The last stop on the trip was Yangon, which as I mentioned in an earlier post used to be the capital of Myanmar until the junta built a brand new city for their military government and moved all the government departments there. Combined with the economic sanctions in force at the time this caused Yangon to decline, with a lot of the beautiful old colonial buildings previously used by officialdom being left to decay.
But with the sanctions mostly lifted and tourism booming, Yangon is coming back to life. There are new buildings going up and lots of new cars on the road, but at least the drivers there only use their horns when actually needed, unlike Mandalay or even Bagan …it’s a lot quieter on the streets of Yangon. (for those familiar with SEA have a look at the street scenes of Yangon and spot what is missing from them)
The crowning jewel of Yangon and Myanmar is the Shwedagon temple, one of the most sacred of all Buddhist temples, and probably it’s most dazzling …or it would have been if the main chedi and it’s 27,000 kgs of gold was not covered up by scaffolding and bamboo matting
But there was still plenty else to see anyway.
One thing that I noticed is that there are a lot of nuns compared to Thailand, and that they collect alms on the street as the monks do, something that does not happen in Thailand.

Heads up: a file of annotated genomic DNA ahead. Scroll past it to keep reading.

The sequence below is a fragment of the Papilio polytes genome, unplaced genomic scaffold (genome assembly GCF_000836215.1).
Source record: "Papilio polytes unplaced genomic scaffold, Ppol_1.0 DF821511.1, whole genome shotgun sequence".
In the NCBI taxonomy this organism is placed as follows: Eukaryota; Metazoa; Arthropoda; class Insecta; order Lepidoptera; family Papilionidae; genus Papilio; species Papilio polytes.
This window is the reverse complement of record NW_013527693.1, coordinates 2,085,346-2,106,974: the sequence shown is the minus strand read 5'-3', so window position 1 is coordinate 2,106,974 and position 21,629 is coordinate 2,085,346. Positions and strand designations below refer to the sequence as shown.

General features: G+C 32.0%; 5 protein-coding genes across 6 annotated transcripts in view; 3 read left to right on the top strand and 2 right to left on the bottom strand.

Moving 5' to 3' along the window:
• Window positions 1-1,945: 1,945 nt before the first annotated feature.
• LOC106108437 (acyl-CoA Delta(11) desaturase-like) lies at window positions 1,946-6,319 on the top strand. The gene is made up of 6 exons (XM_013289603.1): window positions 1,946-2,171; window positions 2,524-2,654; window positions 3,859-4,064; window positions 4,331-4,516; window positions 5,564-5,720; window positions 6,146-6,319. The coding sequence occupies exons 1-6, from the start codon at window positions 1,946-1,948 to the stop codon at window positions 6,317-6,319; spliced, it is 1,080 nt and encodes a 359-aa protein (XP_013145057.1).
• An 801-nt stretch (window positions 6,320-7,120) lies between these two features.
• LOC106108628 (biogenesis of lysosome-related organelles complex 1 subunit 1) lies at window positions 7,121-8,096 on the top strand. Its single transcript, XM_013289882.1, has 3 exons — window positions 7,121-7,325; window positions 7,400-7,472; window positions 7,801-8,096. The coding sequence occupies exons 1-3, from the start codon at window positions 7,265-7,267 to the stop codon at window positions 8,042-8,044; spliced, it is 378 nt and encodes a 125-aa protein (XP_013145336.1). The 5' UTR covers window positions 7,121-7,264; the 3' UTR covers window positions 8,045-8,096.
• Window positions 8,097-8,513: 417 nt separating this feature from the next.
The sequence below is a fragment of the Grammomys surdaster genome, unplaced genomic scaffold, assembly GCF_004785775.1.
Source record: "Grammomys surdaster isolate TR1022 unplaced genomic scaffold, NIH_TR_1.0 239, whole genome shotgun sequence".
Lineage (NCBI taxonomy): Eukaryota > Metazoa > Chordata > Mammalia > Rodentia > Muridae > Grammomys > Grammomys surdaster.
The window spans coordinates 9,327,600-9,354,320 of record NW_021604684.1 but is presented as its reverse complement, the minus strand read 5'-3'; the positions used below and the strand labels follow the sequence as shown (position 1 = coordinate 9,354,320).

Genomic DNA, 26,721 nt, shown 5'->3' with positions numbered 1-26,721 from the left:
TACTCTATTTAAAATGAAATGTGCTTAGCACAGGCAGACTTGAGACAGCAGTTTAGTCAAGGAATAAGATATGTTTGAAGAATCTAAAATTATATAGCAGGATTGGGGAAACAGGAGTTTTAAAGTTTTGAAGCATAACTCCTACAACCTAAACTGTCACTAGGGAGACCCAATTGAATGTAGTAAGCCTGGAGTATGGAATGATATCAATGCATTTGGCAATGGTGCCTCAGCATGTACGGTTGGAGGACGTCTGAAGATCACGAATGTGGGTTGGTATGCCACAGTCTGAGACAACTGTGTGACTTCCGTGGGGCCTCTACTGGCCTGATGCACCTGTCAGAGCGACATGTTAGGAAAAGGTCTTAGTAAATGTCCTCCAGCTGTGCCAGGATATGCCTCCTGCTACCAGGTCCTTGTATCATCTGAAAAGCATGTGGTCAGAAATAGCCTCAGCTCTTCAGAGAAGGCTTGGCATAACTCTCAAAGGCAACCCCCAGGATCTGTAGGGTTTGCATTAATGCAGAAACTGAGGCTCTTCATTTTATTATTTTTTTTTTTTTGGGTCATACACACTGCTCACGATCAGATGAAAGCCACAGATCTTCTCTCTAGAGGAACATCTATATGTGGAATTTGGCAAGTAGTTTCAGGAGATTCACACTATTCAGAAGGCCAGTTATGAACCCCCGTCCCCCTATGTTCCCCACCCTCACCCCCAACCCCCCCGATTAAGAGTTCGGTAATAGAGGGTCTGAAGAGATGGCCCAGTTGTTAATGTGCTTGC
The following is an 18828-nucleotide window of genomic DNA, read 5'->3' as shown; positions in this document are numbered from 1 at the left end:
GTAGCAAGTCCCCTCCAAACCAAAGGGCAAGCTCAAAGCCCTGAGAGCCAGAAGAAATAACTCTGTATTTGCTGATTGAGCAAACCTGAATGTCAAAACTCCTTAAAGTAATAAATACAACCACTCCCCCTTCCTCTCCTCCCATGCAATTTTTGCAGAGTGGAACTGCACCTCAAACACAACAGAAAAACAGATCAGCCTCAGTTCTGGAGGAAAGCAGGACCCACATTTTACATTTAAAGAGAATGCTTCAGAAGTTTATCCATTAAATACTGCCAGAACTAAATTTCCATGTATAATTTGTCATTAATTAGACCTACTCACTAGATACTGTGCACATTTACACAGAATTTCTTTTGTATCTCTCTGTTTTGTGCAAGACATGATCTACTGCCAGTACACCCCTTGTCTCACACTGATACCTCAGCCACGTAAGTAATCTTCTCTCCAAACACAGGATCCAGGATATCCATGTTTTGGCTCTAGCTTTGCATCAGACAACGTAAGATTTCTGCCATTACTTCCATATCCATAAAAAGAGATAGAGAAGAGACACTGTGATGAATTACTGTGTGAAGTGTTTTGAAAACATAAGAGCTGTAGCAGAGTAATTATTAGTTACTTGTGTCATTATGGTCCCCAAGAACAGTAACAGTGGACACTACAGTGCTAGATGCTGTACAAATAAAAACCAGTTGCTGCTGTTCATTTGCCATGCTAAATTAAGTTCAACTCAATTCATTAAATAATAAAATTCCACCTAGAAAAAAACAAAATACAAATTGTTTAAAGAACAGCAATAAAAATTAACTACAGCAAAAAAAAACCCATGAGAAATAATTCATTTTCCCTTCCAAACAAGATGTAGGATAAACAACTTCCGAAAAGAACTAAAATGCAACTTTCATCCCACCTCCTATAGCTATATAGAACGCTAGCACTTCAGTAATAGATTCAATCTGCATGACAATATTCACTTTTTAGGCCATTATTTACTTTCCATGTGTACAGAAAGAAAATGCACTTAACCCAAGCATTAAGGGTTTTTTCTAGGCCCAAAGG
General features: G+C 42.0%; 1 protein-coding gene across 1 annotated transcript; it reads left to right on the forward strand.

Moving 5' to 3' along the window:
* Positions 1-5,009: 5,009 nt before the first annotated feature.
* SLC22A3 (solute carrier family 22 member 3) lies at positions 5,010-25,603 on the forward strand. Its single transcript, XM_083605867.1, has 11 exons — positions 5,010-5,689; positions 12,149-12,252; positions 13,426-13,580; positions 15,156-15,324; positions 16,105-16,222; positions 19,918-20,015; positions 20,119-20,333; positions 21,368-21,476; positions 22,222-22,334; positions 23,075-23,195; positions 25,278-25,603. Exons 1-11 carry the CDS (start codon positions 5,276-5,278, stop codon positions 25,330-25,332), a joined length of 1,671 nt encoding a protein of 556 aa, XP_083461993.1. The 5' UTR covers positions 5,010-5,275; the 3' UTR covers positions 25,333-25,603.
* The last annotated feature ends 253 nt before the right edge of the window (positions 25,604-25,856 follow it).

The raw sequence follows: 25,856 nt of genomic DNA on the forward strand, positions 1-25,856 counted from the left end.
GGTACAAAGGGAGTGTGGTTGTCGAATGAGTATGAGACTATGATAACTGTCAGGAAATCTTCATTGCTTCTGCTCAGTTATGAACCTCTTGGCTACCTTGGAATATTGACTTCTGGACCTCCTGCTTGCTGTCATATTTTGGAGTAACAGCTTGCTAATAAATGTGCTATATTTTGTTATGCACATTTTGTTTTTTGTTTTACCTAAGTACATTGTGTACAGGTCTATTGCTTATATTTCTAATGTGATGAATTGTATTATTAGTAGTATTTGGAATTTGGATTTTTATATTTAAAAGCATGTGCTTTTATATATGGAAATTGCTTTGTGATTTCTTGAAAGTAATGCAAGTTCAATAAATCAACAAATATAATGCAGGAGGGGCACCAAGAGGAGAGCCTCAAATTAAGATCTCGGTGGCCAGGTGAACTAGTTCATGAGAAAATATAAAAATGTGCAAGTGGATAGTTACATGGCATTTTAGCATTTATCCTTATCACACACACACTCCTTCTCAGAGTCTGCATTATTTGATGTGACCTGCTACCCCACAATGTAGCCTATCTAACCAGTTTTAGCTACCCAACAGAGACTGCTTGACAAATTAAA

While walking around town I happened upon this young lad waiting for some sort of ceremony to start. Exactly what sort of ceremony I don’t know, but with a band playing and food being cooked the guests were enjoying themselves more than this fellow seemed to be !
And neither do I have any idea what this decorated pickup truck is all about either. I was trying to get a shot of the chedi floodlit at night when he just stopped in front of me.
So what is missing from the streets of Yangon that is ubiquitous elsewhere in south east Asia ? Motorcycles, and anything resembling or that once was a motorcycle, are banned from the roads of Yangon. No tuktuks, no motorcycle delivery carts. Apparently one of the senior generals had his car sideswiped by a motorcycle in Yangon, so they just banned all motorcycles and their derivatives ! I guess you can do that when you are running a military dictatorship.
Another Myanmar oddity … In Myanmar they drive on the right of the road, but nearly all the vehicles are right-hand drive, with the steering wheel on the right. I saw some buses that were lefthand drive, with access doors on the right (kerb side) but most were right hand drive, and they had just cut a rough door with an oxy-torch on the right as well as the original doors on the left !
Amazing pictures 🙂 It looks and sounds like it is an interesting place to go 😉